What is IBS? Symptoms, Causes, Diagnosis & Dietary Management

What is IBS?

IBS stands for irritable bowel syndrome. It is a chronic gastrointestinal disorder which presents with altered bowel habits; diarrhoea and/or constipation, abdominal pain and distention with no structural or biochemical abnormalities. 3

There are three types of IBS:

  1. Diarrhoea predominant IBS (IBS-d)
  2. Constipation predominant IBS (IBS-c) and
  3. Mixed/alternating IBS (IBS-m or IBS-a). This is were the symptoms alternate between diarrhoea and constipation.

Symptoms include: 3

  • diarrhoea and/or constipation
  • abdominal pain or discomfort
  • wind
  • bloating
  • passing mucus
  • a feeling of urgency
  • feeling the need to open bowels just after being to the toilet
  • feeling that your symptoms are worse after eating

Look at the Bristol Stool Chart below to help identify your stool consistency. Type 1-3 indicate constipation, type 4 and 5 are considered as normal and 5-6 indicate loose stools.

What causes IBS?

The cause is still unknown however it is thought that genetics and environment do play a role.

How is IBS diagnosed? 2,3

IBS is diagnosed by using the Rome III criteria. IBS diagnosis is considered if the individual has abdominal pain or discomfort that is relieved by defecation or is associated with altered bowel frequency or stool form for at least 6 months with at least two of the following: 3

  • Altered stool frequency (>3x daily or <x3 times/week)
  • Altered stool form (hard/loose)
  • Altered stool passage (straining, urgency, sense of incomplete evacuation)
  • Passage of mucus
  • Symptoms worsened by eating
  • Abdominal bloating or feeling of distension
  • Other common features such as lethargy, nausea, backache and bladder symptoms and may be used to support the diagnosis

Diagnosis of IBS is usually done after ruling out other possible conditions such as coeliac disease. It is important for other conditions to be ruled out first. Make sure your GP carries out the following tests: 3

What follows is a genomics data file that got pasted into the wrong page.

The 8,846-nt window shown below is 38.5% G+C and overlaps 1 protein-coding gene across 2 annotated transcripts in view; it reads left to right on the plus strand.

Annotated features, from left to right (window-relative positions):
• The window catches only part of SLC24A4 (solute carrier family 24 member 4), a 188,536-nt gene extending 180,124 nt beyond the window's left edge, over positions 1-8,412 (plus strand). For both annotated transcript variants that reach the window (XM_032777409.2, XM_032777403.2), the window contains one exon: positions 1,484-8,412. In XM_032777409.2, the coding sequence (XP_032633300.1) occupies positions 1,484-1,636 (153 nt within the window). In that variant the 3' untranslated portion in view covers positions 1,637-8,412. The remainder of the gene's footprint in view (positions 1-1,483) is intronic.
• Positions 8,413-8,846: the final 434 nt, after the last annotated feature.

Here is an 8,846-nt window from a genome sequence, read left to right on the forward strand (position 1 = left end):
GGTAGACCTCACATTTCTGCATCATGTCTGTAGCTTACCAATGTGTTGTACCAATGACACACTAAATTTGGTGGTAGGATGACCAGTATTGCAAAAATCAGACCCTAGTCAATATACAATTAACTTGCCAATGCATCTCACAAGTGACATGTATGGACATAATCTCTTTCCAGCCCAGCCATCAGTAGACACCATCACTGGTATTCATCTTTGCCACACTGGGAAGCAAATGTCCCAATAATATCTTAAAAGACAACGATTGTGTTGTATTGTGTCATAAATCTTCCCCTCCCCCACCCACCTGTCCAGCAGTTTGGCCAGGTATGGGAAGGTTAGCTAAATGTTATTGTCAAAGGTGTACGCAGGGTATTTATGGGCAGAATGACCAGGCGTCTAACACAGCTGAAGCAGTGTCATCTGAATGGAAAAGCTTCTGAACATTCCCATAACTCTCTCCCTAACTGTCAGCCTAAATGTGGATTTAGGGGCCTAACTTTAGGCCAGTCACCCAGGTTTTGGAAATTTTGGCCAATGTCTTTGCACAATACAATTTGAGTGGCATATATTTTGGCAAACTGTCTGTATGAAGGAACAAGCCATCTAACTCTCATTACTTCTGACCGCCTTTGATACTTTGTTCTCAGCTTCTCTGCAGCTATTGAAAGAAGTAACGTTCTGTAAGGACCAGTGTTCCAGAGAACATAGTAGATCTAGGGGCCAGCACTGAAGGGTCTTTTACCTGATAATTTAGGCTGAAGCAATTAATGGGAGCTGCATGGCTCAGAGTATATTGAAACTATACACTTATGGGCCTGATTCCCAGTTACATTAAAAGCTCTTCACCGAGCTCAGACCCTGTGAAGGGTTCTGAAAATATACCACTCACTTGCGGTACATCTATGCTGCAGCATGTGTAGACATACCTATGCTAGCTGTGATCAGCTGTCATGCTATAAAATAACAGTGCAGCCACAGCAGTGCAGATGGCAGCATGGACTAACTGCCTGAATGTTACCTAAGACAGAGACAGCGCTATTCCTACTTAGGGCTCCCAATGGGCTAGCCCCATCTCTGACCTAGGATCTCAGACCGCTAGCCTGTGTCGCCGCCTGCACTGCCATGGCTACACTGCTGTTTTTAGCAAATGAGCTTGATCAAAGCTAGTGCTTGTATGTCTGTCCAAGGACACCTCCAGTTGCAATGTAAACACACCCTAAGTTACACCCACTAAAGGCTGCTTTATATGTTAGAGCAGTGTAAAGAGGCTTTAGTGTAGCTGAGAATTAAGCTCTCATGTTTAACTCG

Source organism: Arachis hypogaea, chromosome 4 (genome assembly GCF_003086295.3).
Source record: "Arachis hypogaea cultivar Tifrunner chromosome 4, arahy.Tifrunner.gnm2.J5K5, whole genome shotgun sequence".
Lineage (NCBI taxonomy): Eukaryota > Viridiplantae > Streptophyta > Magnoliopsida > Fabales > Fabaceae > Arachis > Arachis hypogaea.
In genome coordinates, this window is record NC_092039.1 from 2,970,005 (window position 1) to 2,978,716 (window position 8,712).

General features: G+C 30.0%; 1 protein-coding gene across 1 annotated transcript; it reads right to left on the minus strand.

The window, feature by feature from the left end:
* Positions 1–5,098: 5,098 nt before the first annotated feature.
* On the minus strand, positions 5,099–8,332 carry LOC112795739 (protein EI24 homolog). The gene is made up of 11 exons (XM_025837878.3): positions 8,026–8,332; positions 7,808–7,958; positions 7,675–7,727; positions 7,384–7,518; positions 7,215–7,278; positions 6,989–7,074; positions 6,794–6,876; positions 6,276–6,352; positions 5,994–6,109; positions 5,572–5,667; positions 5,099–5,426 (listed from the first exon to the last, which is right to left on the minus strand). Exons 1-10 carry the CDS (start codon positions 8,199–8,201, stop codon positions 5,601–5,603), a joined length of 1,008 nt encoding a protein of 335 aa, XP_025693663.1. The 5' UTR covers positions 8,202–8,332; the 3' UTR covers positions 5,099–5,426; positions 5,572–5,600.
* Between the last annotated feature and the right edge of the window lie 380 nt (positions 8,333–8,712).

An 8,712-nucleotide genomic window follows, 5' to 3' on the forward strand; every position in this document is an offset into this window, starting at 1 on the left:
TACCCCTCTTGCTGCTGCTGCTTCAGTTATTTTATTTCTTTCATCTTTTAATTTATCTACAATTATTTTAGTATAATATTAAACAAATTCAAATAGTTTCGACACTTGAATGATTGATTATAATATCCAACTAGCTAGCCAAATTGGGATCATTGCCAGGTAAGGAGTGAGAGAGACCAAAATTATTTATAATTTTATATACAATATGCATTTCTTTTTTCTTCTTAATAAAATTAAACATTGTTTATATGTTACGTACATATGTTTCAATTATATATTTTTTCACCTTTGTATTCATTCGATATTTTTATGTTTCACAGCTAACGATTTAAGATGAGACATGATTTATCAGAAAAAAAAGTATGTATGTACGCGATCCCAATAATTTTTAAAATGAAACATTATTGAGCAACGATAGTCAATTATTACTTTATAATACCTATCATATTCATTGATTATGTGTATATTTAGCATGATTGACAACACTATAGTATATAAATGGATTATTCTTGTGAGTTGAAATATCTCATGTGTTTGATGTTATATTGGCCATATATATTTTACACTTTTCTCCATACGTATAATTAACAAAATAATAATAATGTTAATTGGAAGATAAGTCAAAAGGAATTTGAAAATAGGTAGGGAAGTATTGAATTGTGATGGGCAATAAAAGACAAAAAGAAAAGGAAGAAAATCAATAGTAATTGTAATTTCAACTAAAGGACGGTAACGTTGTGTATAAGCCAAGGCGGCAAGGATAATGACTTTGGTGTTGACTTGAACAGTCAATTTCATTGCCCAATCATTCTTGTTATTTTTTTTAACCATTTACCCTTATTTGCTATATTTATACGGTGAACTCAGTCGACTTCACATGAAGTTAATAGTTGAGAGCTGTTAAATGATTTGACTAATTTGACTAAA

• a full blood count (FBC)
  • erythrocyte sedimentation rate (ESR) or plasma viscosity **
  • c-reactive protein (CRP) **
  • antibody testing for coeliac disease.

**The ESR and CRP tests are conducted to detect inflammation in the body which can be caused by inflammatory bowel disease.

Other tests such as ultrasound and colonoscopy may be carried out but these may not be necessary to confirm diagnosis. 3

Red flag indicators for further investigations include unintentional and unexplained weight loss, rectal bleeding, a family history of bowel or ovarian cancer and a change in bowel habit persisting more than 6 weeks in a person aged over 60 years. 3 If you are experiencing any of these symptoms speak with your GP.

Is there a cure?

Unfortunately no. Medication and diet can be used to manage the symptoms.

How to manage IBS symptoms through diet:

The general first line advice is to: 1,2,3

  • Eat three small regular meals with snacks in between. Smaller meals may help ease symptoms.
  • Avoid missing meals or leaving long gaps between eating as this may exacerbate symptoms.
  • Eat slowly and chew food well to aid its digestion.
  • Avoid eating late at night
  • Drink at least 8 cups of fluid per day; especially water
  • Reduce intake of fried and fatty foods such as fast food, cheese, chocolate, crisps, cakes, burgers, sausages, spreads and cooking oils. Fatty meals may induce abdominal pain and bloating.
  • Reduce intake of processed foods.
  • Be active. Aim for 30 minutes of exercise 5 times a week.
  • Find time to relax.
  • Avoid consumption of bran as it is rich in insoluble fibre which can exacerbate symptoms.
  • Reduce alcohol consumption. Alcohol is an irritant to the gut and can exacerbate symptoms.

Additional advice for diarrhoea-predominant IBS:

  • Avoid sorbitol, mannitol and xylitol commonly found in diet or sugar free products. Check food labels.
  • Limit high fibre foods. Opt for white varieties instead of wholegrains such as white bread instead of wholegrain bread and cornflakes instead of weetabix.
  • Limit intake of fruit to three portions per day. A portion is approximately 80g.
  • Limit caffeine intake from tea, coffee, energy drinks and soft drinks such coca cola, pepsi as caffeine is a stimulant and irritant to the gut. Limit to three glasses a day.
  • Limit fruit juice to one glass a day.

Additional advice for constipation-predominant IBS:

  • Dietary fibre may help with constipation but tends to generate gas, stimulate contractions and make pain, bloating, flatulence and diarrhoea worse. NICE clinical guideline 61 advises that fibre intake should be adjusted according to its effect and reduced if necessary. If you do increase your fibre intake, do so gradually, because any sudden increase may make symptoms worse.
  • Trial wholegrains and introduce these slowly into the diet. Monitor symptoms of gas and bloating.